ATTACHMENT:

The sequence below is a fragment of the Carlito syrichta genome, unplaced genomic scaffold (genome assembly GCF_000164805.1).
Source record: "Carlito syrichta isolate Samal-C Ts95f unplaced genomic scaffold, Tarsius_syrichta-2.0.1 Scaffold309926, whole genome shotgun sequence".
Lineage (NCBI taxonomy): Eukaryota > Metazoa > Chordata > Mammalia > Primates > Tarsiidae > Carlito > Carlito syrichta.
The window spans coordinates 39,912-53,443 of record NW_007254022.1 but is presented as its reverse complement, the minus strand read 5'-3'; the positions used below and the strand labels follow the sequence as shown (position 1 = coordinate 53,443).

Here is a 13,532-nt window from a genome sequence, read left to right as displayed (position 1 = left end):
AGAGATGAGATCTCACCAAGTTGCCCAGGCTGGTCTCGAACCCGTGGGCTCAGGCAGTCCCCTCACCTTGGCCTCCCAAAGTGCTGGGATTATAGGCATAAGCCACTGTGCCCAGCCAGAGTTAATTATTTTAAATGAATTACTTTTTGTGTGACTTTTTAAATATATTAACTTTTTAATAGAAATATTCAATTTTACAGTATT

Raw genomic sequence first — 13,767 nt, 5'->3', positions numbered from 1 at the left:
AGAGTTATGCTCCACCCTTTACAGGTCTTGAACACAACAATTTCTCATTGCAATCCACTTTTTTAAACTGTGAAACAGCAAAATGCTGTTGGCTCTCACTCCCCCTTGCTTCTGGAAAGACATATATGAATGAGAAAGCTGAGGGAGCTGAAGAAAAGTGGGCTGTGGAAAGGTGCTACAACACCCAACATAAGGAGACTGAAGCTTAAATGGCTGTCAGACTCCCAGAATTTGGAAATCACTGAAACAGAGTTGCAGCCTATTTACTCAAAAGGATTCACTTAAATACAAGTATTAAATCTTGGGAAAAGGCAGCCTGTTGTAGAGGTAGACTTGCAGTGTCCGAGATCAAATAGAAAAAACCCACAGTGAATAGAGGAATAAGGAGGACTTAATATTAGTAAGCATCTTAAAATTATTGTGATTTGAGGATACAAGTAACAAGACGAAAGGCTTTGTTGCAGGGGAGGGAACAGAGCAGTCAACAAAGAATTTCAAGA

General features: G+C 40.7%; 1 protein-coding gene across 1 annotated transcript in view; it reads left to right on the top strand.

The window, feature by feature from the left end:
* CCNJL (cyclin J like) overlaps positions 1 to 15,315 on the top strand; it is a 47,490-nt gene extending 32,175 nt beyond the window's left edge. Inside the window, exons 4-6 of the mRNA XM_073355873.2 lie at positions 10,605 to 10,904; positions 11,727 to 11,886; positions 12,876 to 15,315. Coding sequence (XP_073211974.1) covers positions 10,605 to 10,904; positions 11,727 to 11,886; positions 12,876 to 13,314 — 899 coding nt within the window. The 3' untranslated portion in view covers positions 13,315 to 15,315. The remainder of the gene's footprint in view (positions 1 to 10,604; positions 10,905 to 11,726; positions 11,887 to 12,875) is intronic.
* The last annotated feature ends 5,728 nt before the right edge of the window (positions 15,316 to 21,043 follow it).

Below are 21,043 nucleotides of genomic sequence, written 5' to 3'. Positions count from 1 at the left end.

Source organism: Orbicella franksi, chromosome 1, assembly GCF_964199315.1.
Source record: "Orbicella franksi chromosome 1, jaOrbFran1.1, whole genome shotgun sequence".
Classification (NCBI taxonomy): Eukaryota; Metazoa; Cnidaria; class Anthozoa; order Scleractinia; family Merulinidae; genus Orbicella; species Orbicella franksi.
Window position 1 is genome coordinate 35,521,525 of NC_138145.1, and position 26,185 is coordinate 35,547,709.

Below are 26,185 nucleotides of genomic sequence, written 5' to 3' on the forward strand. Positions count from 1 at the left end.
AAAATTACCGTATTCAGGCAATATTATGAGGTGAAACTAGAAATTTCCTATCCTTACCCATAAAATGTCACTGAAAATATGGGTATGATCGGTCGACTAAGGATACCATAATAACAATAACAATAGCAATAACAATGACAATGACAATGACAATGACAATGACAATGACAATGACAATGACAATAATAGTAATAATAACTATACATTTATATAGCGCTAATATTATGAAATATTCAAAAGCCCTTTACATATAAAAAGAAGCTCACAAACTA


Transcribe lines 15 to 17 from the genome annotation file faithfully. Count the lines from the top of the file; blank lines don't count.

Source record: "Orbicella franksi chromosome 1, jaOrbFran1.1, whole genome shotgun sequence".
Classification (NCBI taxonomy): Eukaryota; Metazoa; Cnidaria; class Anthozoa; order Scleractinia; family Merulinidae; genus Orbicella; species Orbicella franksi.
Window position 1 is genome coordinate 35,521,525 of NC_138145.1, and position 26,185 is coordinate 35,547,709.